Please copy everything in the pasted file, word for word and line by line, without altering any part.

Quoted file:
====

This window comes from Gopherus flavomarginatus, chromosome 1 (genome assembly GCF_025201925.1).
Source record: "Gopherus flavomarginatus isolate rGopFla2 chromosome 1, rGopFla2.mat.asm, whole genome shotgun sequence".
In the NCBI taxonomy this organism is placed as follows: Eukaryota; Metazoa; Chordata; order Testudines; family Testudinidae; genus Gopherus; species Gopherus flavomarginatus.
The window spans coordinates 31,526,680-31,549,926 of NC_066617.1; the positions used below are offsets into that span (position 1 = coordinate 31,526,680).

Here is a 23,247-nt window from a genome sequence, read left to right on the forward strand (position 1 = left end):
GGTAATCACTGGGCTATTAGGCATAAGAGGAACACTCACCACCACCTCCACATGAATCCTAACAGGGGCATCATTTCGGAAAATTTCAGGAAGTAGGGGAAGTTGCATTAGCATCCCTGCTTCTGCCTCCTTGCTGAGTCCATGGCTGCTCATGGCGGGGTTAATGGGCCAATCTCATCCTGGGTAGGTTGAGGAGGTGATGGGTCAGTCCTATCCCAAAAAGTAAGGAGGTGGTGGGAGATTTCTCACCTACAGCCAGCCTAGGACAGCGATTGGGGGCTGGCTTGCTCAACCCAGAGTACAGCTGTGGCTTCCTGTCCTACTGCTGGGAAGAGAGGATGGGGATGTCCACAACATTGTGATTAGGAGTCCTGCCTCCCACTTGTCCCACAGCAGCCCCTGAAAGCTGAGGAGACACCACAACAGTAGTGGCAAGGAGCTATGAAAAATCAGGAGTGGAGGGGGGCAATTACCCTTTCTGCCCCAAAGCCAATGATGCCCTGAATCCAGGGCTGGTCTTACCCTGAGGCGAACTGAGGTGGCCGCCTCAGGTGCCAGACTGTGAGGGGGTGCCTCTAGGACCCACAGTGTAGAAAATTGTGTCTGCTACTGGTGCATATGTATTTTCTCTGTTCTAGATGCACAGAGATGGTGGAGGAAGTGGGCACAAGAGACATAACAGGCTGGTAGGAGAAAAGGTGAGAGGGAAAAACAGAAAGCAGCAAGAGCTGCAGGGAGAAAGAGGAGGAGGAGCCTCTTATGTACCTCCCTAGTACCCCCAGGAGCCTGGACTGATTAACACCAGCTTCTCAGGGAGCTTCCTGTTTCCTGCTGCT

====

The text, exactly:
This window comes from Gopherus flavomarginatus, chromosome 1 (genome assembly GCF_025201925.1).
Source record: "Gopherus flavomarginatus isolate rGopFla2 chromosome 1, rGopFla2.mat.asm, whole genome shotgun sequence".
In the NCBI taxonomy this organism is placed as follows: Eukaryota; Metazoa; Chordata; order Testudines; family Testudinidae; genus Gopherus; species Gopherus flavomarginatus.
The window spans coordinates 31,526,680-31,549,926 of NC_066617.1; the positions used below are offsets into that span (position 1 = coordinate 31,526,680).

Here is a 23,247-nt window from a genome sequence, read left to right on the forward strand (position 1 = left end):
GGTAATCACTGGGCTATTAGGCATAAGAGGAACACTCACCACCACCTCCACATGAATCCTAACAGGGGCATCATTTCGGAAAATTTCAGGAAGTAGGGGAAGTTGCATTAGCATCCCTGCTTCTGCCTCCTTGCTGAGTCCATGGCTGCTCATGGCGGGGTTAATGGGCCAATCTCATCCTGGGTAGGTTGAGGAGGTGATGGGTCAGTCCTATCCCAAAAAGTAAGGAGGTGGTGGGAGATTTCTCACCTACAGCCAGCCTAGGACAGCGATTGGGGGCTGGCTTGCTCAACCCAGAGTACAGCTGTGGCTTCCTGTCCTACTGCTGGGAAGAGAGGATGGGGATGTCCACAACATTGTGATTAGGAGTCCTGCCTCCCACTTGTCCCACAGCAGCCCCTGAAAGCTGAGGAGACACCACAACAGTAGTGGCAAGGAGCTATGAAAAATCAGGAGTGGAGGGGGGCAATTACCCTTTCTGCCCCAAAGCCAATGATGCCCTGAATCCAGGGCTGGTCTTACCCTGAGGCGAACTGAGGTGGCCGCCTCAGGTGCCAGACTGTGAGGGGGTGCCTCTAGGACCCACAGTGTAGAAAATTGTGTCTGCTACTGGTGCATATGTATTTTCTCTGTTCTAGATGCACAGAGATGGTGGAGGAAGTGGGCACAAGAGACATAACAGGCTGGTAGGAGAAAAGGTGAGAGGGAAAAACAGAAAGCAGCAAGAGCTGCAGGGAGAAAGAGGAGGAGGAGCCTCTTATGTACCTCCCTAGTACCCCCAGGAGCCTGGACTGATTAACACCAGCTTCTCAGGGAGCTTCCTGTTTCCTGCTGCT